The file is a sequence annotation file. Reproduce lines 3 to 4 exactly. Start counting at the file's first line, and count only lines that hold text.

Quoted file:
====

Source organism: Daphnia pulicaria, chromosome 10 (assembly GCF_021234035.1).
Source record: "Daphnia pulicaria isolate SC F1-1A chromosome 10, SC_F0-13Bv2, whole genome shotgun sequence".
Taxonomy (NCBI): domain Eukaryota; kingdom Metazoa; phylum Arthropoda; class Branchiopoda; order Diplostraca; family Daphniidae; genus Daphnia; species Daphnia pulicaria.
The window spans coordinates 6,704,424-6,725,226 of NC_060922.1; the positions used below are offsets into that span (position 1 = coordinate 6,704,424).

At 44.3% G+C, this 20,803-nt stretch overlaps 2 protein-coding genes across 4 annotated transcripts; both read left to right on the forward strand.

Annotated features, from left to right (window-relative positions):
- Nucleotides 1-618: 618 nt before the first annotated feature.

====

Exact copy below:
Taxonomy (NCBI): domain Eukaryota; kingdom Metazoa; phylum Arthropoda; class Branchiopoda; order Diplostraca; family Daphniidae; genus Daphnia; species Daphnia pulicaria.
The window spans coordinates 6,704,424-6,725,226 of NC_060922.1; the positions used below are offsets into that span (position 1 = coordinate 6,704,424).